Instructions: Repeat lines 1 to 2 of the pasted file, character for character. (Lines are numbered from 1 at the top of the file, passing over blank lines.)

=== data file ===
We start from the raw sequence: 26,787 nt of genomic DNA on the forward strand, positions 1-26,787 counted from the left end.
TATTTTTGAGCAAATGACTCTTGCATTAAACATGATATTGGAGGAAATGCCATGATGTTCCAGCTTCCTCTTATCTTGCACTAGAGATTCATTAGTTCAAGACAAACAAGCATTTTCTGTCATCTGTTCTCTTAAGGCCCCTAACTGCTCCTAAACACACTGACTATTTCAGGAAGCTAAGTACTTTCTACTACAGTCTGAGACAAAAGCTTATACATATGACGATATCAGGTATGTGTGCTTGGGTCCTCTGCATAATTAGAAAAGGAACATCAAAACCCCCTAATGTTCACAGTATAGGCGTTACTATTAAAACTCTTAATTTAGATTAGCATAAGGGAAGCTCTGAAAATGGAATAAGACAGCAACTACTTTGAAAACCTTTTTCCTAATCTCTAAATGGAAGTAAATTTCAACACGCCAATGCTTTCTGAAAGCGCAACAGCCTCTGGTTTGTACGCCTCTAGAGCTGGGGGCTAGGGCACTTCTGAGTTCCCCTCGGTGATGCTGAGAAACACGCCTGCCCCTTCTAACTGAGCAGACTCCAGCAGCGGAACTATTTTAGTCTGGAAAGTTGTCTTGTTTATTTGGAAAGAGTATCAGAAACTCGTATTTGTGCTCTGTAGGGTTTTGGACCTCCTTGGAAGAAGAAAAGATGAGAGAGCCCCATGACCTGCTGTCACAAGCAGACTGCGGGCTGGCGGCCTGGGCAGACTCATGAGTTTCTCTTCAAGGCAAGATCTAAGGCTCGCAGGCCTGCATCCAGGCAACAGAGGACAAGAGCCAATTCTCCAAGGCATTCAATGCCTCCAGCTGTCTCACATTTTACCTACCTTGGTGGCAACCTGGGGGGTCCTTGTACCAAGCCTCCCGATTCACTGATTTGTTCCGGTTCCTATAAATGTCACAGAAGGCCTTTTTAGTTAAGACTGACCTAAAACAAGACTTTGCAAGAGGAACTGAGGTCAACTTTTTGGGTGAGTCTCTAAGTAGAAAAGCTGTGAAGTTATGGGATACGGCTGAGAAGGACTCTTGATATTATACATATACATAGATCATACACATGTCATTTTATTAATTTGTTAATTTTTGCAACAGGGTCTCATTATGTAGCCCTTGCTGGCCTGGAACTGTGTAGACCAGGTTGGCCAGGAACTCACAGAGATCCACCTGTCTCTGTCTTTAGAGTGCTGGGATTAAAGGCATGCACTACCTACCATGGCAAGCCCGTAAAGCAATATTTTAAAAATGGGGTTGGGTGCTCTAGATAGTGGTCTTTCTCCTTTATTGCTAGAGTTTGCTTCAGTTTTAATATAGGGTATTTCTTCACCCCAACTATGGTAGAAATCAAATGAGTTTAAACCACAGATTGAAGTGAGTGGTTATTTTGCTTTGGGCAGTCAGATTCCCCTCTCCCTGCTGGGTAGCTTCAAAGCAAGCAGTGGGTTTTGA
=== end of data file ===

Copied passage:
We start from the raw sequence: 26,787 nt of genomic DNA on the forward strand, positions 1-26,787 counted from the left end.
TATTTTTGAGCAAATGACTCTTGCATTAAACATGATATTGGAGGAAATGCCATGATGTTCCAGCTTCCTCTTATCTTGCACTAGAGATTCATTAGTTCAAGACAAACAAGCATTTTCTGTCATCTGTTCTCTTAAGGCCCCTAACTGCTCCTAAACACACTGACTATTTCAGGAAGCTAAGTACTTTCTACTACAGTCTGAGACAAAAGCTTATACATATGACGATATCAGGTATGTGTGCTTGGGTCCTCTGCATAATTAGAAAAGGAACATCAAAACCCCCTAATGTTCACAGTATAGGCGTTACTATTAAAACTCTTAATTTAGATTAGCATAAGGGAAGCTCTGAAAATGGAATAAGACAGCAACTACTTTGAAAACCTTTTTCCTAATCTCTAAATGGAAGTAAATTTCAACACGCCAATGCTTTCTGAAAGCGCAACAGCCTCTGGTTTGTACGCCTCTAGAGCTGGGGGCTAGGGCACTTCTGAGTTCCCCTCGGTGATGCTGAGAAACACGCCTGCCCCTTCTAACTGAGCAGACTCCAGCAGCGGAACTATTTTAGTCTGGAAAGTTGTCTTGTTTATTTGGAAAGAGTATCAGAAACTCGTATTTGTGCTCTGTAGGGTTTTGGACCTCCTTGGAAGAAGAAAAGATGAGAGAGCCCCATGACCTGCTGTCACAAGCAGACTGCGGGCTGGCGGCCTGGGCAGACTCATGAGTTTCTCTTCAAGGCAAGATCTAAGGCTCGCAGGCCTGCATCCAGGCAACAGAGGACAAGAGCCAATTCTCCAAGGCATTCAATGCCTCCAGCTGTCTCACATTTTACCTACCTTGGTGGCAACCTGGGGGGTCCTTGTACCAAGCCTCCCGATTCACTGATTTGTTCCGGTTCCTATAAATGTCACAGAAGGCCTTTTTAGTTAAGACTGACCTAAAACAAGACTTTGCAAGAGGAACTGAGGTCAACTTTTTGGGTGAGTCTCTAAGTAGAAAAGCTGTGAAGTTATGGGATACGGCTGAGAAGGACTCTTGATATTATACATATACATAGATCATACACATGTCATTTTATTAATTTGTTAATTTTTGCAACAGGGTCTCATTATGTAGCCCTTGCTGGCCTGGAACTGTGTAGACCAGGTTGGCCAGGAACTCACAGAGATCCACCTGTCTCTGTCTTTAGAGTGCTGGGATTAAAGGCATGCACTACCTACCATGGCAAGCCCGTAAAGCAATATTTTAAAAATGGGGTTGGGTGCTCTAGATAGTGGTCTTTCTCCTTTATTGCTAGAGTTTGCTTCAGTTTTAATATAGGGTATTTCTTCACCCCAACTATGGTAGAAATCAAATGAGTTTAAACCACAGATTGAAGTGAGTGGTTATTTTGCTTTGGGCAGTCAGATTCCCCTCTCCCTGCTGGGTAGCTTCAAAGCAAGCAGTGGGTTTTGA